@rozina it's a long run, you have to work methodological:
If you use Windows, start with replacing proprietary software with free software.
Then you will be able to climb the first step and migrate to GNU/Linux (you will retreive your soft).
After that, replace progressively each big companies service by a more privacy respectful solution (on your machine or one of your community).
Some path to achieve this goal:
@F1RUM it sure is. i've tried jumping to the last step already by trying to replace windows with linux without switching my software first.
i've stopped using microsoft office (i currently use google docs/the google suite, not ideal, but it's a start and ideally i'd like a foss version of an online office suite thingy similar to what i use now), and adobe software is a nightmare to use on my machine (and there's no way i'd get a new one since my laptop is still functional) so i might look at the alternatives and use those instead, hopefully getting away with it as a somewhat semi-professional/freelance graphic designer to be, although i do use processing (which is a foss(?) programming language aimed at artists) and i'm trying to get to grips with blender (which ironically won't open on windows despite getting the right version).
so i guess i'm taking a few small steps in the right direction, and at least it's better than nothing
@rozina there are many alternatives to Adobe tools depending on what you need : The Gimp, Inkscape, Krita, Blender, Darktable... it's often necessary to switch between them but there is always a solution.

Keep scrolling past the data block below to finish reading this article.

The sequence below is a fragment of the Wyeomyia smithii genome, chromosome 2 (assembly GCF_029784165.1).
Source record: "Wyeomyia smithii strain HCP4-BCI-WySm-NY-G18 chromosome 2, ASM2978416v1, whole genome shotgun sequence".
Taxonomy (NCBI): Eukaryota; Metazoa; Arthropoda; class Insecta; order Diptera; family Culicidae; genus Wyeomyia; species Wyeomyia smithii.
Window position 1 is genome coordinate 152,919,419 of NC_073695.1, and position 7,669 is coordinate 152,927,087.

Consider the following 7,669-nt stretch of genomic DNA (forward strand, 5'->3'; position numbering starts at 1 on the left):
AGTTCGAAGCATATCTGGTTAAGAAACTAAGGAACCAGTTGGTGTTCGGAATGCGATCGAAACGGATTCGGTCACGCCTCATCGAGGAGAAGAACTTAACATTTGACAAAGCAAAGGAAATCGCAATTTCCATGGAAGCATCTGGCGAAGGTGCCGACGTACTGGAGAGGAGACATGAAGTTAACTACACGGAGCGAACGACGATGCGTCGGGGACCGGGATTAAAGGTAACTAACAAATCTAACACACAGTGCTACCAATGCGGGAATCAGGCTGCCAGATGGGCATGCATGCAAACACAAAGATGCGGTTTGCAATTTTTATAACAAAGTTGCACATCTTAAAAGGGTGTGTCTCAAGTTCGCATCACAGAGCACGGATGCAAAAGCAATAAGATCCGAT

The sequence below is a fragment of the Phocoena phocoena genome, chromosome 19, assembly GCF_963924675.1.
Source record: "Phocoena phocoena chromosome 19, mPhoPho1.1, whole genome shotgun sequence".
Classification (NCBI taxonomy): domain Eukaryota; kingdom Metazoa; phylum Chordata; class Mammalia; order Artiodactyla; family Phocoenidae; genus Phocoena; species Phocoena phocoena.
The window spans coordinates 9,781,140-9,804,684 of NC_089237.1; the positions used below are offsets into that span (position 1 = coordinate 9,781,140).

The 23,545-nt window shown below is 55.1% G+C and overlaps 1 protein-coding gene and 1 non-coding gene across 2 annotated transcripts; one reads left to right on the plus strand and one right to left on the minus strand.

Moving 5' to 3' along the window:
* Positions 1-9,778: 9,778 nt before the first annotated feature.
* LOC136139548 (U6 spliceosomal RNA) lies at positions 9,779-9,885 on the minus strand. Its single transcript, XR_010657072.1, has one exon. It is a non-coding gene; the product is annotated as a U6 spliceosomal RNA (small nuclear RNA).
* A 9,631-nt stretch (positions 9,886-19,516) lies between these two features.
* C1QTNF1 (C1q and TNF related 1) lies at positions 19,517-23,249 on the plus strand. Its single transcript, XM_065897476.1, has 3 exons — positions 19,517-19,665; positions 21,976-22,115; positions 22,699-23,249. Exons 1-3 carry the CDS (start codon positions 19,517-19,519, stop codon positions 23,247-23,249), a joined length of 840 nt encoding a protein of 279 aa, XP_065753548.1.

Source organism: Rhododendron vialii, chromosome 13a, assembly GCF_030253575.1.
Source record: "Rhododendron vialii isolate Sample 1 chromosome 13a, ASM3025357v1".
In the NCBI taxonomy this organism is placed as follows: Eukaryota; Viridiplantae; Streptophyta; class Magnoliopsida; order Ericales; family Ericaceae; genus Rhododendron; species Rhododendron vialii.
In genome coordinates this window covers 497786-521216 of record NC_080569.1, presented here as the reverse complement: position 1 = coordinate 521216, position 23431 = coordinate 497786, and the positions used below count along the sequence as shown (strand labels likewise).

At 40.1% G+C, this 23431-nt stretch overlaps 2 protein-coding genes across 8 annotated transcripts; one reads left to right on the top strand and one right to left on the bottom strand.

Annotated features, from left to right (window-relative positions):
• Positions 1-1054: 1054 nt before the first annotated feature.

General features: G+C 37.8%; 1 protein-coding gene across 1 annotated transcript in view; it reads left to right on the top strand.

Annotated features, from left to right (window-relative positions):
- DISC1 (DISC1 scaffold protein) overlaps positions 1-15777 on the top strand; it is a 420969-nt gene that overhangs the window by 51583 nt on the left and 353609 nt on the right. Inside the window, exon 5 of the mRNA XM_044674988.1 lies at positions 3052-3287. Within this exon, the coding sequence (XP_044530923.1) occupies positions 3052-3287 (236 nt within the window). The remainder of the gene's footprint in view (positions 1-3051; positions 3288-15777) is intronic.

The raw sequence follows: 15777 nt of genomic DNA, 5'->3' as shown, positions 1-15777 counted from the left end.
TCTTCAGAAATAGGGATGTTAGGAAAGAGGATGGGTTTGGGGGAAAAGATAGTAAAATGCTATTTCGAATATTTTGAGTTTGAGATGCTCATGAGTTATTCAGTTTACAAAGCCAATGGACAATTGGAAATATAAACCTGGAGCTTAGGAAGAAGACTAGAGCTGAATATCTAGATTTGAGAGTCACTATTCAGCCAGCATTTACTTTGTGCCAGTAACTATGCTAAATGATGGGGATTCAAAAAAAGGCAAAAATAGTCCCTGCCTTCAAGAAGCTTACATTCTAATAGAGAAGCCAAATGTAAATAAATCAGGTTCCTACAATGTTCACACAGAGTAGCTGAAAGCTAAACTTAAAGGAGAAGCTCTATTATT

For collaboration on office documents you could try CryptPad
For personnal documents, I use LibreOffice
@rozina Right? The only way I got into Linux was by force really. My decade old Macbook was left behind in updates from Apple. Linux could be installed and up to date. That's how it became everyday use.
@rozina Hi Rozina! I’m a tilde user and I’ve only installed Linux and BSDs on my computer since 2013, with few exceptions (I’ve updated my mum’s computer to Windows 10, this kind of stuff).
First, I think the best desktop Linux distribution is Fedora. I’m interested in Silverblue and it’s really stable, but you might need to browse the documentation for things like installing the virtualization stack with
toolbox; for this reason I run Fedora. However it requires a good internet connection (and a good bandwidth). You may as well use a distribution like Debian or LMDE with the security updates only.
I’m just saying this because I’ve read someone getting tired of Kubuntu and installing Windows instead, and I haven’t used anything good derived from Ubuntu, including Ubuntu itself (Kubuntu, Elementary OS…). Canonical customize too much Ubuntu’s default software (like GNOME) to let you do things as simple as installing Firefox Beta, and this distribution had its time of glory on desktops, but now Canonical are moving their resources to the cloud, so for example I believe their snaps (that they’re more or less forcing you to use instead of apt, whenever there’s a snap for what you’re trying to install) lack funding for graphical libraries like Qt or Xorg (or maybe to implement the Wayland protocol, I don’t know).
Anyway, Ubuntu isn’t a good desktop distribution now. Archlinux and anything derived from it is controversial and its users are known for being pedantic, so I’d suggest you to avoid this too. I know it may sound like mansplaining, but I’m saying this because I’ve fallen in a black hole of pain composed of Archlinux forks, ricing, and echo chambers of awful memes about Archlinux users’ pedantry and depression.
Linux is the place to start with tildes because we use SSH for about everything (connecting to IRC via a local client, adding a phlog entry, watering our virtual plants, etc.).
There’s tildeverse.org as an entry point, and everything else is a matter of hours: choosing an instance, maybe connecting to IRC to ask for advice (do you want a tilde providing you Pleroma, XMPP, Matrix, HTML, Gopher…?), generating an SSH key, and filling the registration form.